If you want to know the key to a Tulsan’s heart, take them to the 76-foot Golden Driller at ExpoSquare* (4145 E 21st St). Now, I grew up in Tulsa, but I think I can say this with all seriousness, the Golden Driller is the greatest statue in the world.
Set outside the fairgrounds in 1966 as a tribute to “Texas tea,” the Golden Driller is the country’s third largest free-standing structure. A buff tannish man standing without a shirt (though once had a kilt), but a sassy look of determination, head set back Woody Guthrie-style, his fist plopped on a derrick and legs spread, poised to pounce — he is the greatest Tulsan, a beloved Tulsan, a true Tulsan icon.
(Though one made in Fort Worth in the ’50s.)
Growing up, we’d pass anytime we went to Brownies for greasy burgers nearby, or to see the real “Popeye” at the state fair behind him. It remains the lone Tulsa “attraction” I visit every time I go home. To look up at GD was like up to a city guardian. A decade ago, when I needed an author photo for my first Lonely Planet guidebook (USA), I spent about 20 minutes posing with it perfectly placed over my shoulder, and a look of utter confusion on my face. That wasn’t easy. But it was worth it.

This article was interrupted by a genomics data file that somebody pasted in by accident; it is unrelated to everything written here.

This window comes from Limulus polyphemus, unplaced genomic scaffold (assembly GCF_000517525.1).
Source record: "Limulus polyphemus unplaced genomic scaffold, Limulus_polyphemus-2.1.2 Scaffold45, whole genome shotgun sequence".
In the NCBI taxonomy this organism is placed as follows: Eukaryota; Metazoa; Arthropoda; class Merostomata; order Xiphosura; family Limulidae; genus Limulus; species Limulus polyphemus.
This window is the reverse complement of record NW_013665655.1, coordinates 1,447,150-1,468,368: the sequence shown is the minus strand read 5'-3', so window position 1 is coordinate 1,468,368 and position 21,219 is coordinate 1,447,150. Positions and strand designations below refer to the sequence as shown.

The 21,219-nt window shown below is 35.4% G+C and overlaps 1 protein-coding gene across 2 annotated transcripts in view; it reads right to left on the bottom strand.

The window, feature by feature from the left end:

You can order — no other word for it — awesome historic photos of GD’s installation from PictureThis in Tulsa (918-732-8198). This is one:
* Hey ExpoSquare, why in the WORLD don’t you have any information on the GD on your site? You used to. And I still think I got ripped off on the balloon pop game when I tried to win that Maiden mirror back in the summer of ’84.